Roopan Gill is co-founder and executive director of Vitala Global Foundation - a Canadian not-for-profit committed to developing digital solutions that support and facilitate access to safe abortion care in challenging contexts globally. She is an obstetrician gynecologist practicing in Toronto, in addition to working with Medecins Sans Frontieres and previously with the World Health Organization (WHO). This summer, Roopan will join nearly 100 fellows at Aspen Ideas: Health to engage in conversations on health's biggest topics. We caught up with her ahead of the event to learn about her big idea and how she is putting it into action.
Tell us about your big idea!
Aya Contigo is a digital sexual and reproductive health companion bridging self-managed abortion, miscarriage, and contraception care with mental well-being. Co-created with over 1000 Venezuelan women and girls and a dozen grassroots organizations, this digital support system has supported over 4500+ women and girls to safely access quality abortion and contraception care. We are changing the health landscape by demonstrating that digital solutions co-created and implemented with users and communities can lead to quality interventions to support people living in the most challenging contexts where their reproductive rights are under attack.
What is a “digital companion” and how can it help people access sexual and reproductive healthcare?
A “digital companion” represents someone you trust who provides accompaniment and guidance as one is going through a process of self-managing their own care. By providing both the evidence-based information and psychosocial and emotional support, a digital companion can bridge care between the formal system and self-care of sexual and reproductive healthcare in a private, secure and non-judgmental manner.
When did you come up with your big idea and what motivated you to pursue it?
I wanted to determine if a digital solution could be feasible as a harm-reduction tool for people self-managing their abortion and contraception care, because of my own personal experience with both the World Health Organization and Doctors Without Borders. I was curious to know if people in Venezuela would be interested in a solution that could support them digitally and if I could co-create this with them. I was motivated to pursue this because I had done something similar in Canada, co-creating and implementing a digital web-based solution to support Canadian women after surgical abortions. I am also motivated and driven to address gender inequities through the process of building trust and community. Through the process of co-creating digital solutions like Aya Contigo we are also empowering women and girls & grassroots organizations to be agents of change themselves.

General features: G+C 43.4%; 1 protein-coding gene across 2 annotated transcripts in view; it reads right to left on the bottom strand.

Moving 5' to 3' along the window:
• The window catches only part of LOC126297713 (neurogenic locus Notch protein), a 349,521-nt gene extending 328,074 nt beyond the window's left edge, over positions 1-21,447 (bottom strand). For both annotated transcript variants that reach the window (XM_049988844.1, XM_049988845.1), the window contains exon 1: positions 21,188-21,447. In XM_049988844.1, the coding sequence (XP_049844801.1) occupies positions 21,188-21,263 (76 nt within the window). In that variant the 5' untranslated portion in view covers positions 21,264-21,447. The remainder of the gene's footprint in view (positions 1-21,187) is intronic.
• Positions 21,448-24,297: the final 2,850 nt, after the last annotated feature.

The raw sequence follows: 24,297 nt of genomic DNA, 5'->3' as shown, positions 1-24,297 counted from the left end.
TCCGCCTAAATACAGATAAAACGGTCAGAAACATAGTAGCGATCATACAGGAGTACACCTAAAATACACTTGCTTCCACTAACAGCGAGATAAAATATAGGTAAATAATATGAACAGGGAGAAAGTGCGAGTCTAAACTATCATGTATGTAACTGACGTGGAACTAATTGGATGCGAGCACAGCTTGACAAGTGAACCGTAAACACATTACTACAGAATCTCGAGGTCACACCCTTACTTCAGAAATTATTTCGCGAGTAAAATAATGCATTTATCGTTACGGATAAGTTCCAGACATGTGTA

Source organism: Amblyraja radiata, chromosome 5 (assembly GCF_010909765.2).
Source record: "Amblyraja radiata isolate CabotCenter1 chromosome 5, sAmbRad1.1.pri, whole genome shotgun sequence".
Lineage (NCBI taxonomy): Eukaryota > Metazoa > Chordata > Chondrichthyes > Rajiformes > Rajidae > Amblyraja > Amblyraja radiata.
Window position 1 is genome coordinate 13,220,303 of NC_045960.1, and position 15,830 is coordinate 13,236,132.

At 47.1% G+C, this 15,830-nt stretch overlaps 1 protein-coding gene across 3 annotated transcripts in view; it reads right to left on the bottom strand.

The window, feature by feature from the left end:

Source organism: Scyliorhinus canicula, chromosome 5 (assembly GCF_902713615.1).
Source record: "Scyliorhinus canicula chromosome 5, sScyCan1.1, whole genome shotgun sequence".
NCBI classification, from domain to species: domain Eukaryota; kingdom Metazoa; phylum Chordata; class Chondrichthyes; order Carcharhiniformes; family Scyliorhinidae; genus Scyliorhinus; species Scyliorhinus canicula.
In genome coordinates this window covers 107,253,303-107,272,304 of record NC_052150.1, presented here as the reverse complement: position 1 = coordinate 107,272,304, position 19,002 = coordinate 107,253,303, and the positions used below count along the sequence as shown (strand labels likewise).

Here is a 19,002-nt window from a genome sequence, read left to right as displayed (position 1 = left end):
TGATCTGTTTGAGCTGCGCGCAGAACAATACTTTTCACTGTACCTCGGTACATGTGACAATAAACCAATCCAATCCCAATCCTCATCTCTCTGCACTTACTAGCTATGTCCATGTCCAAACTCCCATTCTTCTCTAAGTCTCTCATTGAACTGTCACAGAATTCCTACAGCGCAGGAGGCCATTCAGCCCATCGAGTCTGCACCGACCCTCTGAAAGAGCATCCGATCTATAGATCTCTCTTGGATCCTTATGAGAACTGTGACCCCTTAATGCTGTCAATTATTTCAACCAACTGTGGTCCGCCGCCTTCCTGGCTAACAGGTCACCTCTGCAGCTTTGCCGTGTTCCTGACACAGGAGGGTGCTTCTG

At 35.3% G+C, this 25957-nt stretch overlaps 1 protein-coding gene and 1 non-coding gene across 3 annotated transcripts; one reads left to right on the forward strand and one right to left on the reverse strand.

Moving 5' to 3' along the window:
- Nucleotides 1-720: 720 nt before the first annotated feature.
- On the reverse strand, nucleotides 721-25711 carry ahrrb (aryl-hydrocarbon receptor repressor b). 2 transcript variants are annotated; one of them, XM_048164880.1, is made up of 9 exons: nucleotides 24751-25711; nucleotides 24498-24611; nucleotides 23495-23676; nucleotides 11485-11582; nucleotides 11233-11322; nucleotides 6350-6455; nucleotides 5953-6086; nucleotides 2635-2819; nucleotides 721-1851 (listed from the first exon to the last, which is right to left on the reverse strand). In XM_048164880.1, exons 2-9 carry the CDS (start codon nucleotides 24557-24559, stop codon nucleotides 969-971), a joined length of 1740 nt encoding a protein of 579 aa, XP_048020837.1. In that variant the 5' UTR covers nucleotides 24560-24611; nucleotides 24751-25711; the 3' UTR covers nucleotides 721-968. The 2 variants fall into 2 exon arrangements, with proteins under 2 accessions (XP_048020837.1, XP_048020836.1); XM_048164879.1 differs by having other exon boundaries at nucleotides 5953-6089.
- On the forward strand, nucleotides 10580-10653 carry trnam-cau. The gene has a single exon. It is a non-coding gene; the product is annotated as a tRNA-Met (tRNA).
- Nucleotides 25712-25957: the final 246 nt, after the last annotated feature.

Why did you decide to launch the app in Venezuela?
Venezuela is a country undergoing a complex humanitarian crisis and has one of the most restrictive abortion laws. I have had experience working in humanitarian contexts as an emergency obstetrician gynecologist with Doctors Without Borders. Given my own personal experience, I wanted to demonstrate that it is possible to co-create a quality digital solution that can support women, girls and gender diverse folks to self-manage their own sexual and reproductive healthcare. Given the need, we decided to launch there. Our work is also centered around building trust and partnerships, and we were able to secure strong partnerships within Venezuela to start the process of co-creating Aya Contigo.
Beyond Aya Contigo, how is your organization, Vitala Global Foundation, working to address health inequities impacting women and girls?
We are committed to addressing health inequities through our rigorous human-centered design and research process, community engagement and movement building that is centered around ensuring we authentically center the voices of the most underserved. Due to the process that we utilize to address health inequities, we have had the opportunity to work with International Planned Parenthood Federation of America to support their Digital Health Interventions for Sexual and Reproductive Healthcare IMAP statement, and with Profamilia in Colombia to adapt an existing teleabortion service to incorporate abortion self-care. We have also had our work recognized by the IBP-Network at the World Health Organization as 1 of 5 innovative abortion programmes.
What is the next step for Aya Contigo?
In partnership with Planned Parenthood Federation of America, we are currently in the process of user testing with Latina/x in the United States to launch Aya Contigo at the end of 2023 in Spanish and English. We are also working on adapting and piloting Aya Contigo in Mexico and Chile with an aim to develop a sustainable social enterprise model that is centered on impact, ensuring that the most underserved communities have access. We are also building new features based on user inputs to provide a holistic solution that intersects sexual and reproductive health and mental wellbeing for women, girls and gender diverse folks.
The views and opinions of the author are their own and do not necessarily reflect those of the Aspen Institute.